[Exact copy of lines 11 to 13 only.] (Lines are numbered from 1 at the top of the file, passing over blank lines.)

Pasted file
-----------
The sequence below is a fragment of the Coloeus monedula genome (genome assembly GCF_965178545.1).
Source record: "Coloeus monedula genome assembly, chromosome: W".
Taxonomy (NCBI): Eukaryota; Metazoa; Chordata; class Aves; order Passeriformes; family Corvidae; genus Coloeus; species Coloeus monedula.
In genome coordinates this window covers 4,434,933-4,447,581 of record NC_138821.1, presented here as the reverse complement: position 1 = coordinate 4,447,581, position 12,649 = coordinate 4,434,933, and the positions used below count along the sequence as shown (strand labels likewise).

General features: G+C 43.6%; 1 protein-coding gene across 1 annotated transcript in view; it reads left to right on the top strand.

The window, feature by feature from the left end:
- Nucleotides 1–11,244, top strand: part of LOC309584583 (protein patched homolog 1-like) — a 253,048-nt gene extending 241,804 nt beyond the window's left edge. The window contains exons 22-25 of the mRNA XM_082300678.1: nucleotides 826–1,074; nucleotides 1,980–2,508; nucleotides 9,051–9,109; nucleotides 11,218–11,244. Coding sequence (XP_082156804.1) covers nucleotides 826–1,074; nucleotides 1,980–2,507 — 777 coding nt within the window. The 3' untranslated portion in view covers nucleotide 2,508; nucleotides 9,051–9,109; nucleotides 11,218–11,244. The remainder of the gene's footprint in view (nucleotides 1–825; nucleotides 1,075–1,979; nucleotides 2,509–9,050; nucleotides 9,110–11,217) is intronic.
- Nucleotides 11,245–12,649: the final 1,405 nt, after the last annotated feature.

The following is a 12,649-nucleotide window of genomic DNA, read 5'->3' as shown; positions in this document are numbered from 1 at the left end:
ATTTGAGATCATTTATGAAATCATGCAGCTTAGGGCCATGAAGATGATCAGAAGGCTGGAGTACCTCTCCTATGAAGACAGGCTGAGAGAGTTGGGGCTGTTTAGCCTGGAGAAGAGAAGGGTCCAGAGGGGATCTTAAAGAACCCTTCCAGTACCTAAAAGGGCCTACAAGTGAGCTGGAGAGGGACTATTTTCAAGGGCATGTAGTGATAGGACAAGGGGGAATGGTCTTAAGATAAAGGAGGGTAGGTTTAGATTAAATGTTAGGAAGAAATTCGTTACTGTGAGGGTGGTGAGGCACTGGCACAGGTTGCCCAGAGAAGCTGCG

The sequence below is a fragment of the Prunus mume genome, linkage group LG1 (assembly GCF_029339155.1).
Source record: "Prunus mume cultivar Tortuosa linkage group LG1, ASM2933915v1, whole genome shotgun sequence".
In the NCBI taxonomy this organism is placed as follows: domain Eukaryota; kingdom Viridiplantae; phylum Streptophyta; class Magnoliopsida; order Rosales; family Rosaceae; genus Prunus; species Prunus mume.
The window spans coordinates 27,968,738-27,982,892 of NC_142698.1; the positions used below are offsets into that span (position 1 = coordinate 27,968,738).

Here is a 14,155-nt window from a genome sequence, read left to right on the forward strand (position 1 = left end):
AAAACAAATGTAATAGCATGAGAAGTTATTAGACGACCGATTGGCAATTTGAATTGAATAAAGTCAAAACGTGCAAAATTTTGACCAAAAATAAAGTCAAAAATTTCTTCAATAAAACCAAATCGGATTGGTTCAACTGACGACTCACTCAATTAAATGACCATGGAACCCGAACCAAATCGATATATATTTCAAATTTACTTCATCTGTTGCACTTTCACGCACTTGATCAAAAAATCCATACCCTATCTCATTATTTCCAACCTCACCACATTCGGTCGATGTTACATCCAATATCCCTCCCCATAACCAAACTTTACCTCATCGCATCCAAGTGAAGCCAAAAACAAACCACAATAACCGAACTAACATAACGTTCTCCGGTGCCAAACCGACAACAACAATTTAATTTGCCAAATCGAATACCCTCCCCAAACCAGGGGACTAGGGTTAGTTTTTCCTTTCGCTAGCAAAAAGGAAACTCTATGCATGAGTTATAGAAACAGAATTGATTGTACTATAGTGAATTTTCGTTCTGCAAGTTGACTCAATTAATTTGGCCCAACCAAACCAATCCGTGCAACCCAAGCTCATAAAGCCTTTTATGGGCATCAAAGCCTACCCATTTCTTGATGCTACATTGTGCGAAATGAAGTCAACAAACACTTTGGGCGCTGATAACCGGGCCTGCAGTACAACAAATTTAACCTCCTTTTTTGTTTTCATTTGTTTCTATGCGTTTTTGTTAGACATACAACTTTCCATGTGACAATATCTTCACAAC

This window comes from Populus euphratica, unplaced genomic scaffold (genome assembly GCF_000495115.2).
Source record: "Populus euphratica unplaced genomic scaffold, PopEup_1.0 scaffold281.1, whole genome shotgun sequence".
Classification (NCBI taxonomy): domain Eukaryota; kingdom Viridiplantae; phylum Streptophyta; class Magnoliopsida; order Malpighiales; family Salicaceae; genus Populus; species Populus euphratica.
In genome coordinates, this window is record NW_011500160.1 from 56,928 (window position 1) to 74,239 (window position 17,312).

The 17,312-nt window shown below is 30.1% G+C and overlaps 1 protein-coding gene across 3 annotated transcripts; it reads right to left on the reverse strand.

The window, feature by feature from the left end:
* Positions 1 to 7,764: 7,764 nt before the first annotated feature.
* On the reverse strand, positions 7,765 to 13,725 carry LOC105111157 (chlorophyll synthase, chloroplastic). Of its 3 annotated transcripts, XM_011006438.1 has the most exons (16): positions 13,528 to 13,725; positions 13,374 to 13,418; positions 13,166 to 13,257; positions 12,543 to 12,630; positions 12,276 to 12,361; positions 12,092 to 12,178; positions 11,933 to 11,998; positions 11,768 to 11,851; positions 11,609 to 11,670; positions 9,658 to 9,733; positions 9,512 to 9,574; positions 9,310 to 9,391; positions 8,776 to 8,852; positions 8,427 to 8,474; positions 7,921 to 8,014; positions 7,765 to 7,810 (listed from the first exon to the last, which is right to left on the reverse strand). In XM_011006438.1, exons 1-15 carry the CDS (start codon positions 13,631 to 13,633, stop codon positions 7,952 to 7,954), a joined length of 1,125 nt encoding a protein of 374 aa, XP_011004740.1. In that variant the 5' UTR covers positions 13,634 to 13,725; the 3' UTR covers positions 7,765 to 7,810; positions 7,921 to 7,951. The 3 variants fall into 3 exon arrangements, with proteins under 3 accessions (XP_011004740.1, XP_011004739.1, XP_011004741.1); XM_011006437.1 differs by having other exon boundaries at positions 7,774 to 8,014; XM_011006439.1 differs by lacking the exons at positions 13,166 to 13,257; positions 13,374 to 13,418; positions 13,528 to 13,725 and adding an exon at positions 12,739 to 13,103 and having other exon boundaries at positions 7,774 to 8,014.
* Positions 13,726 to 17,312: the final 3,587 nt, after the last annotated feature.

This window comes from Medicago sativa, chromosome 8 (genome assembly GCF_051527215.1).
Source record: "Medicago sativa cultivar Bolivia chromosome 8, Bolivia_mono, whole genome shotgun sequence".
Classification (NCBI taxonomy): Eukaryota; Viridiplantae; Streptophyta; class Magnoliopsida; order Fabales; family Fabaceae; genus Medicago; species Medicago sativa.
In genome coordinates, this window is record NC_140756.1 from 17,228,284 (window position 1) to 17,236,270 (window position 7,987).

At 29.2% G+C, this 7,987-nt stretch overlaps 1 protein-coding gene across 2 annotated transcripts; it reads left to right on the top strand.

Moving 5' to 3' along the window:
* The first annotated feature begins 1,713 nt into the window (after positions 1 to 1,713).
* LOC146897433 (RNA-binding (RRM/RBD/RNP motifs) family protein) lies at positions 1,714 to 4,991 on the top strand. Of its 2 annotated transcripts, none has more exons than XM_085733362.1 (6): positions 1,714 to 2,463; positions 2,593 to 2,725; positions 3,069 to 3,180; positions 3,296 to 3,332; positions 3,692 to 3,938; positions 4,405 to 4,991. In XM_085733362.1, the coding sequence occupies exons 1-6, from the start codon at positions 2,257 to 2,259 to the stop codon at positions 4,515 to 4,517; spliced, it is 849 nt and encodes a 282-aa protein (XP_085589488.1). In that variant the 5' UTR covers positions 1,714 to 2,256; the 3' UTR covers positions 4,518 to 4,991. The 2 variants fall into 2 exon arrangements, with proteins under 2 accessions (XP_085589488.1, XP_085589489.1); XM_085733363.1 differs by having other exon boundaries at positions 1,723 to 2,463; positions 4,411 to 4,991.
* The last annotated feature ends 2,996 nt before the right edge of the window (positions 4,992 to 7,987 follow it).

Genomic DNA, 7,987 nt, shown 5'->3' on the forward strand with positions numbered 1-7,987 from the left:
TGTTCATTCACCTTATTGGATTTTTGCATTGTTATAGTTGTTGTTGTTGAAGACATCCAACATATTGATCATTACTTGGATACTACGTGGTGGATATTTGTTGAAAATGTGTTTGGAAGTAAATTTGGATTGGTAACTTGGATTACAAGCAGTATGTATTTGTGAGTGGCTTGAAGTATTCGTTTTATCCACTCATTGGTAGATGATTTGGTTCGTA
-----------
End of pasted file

The sequence below is a fragment of the Prunus mume genome, linkage group LG1 (assembly GCF_029339155.1).
Source record: "Prunus mume cultivar Tortuosa linkage group LG1, ASM2933915v1, whole genome shotgun sequence".
In the NCBI taxonomy this organism is placed as follows: domain Eukaryota; kingdom Viridiplantae; phylum Streptophyta; class Magnoliopsida; order Rosales; family Rosaceae; genus Prunus; species Prunus mume.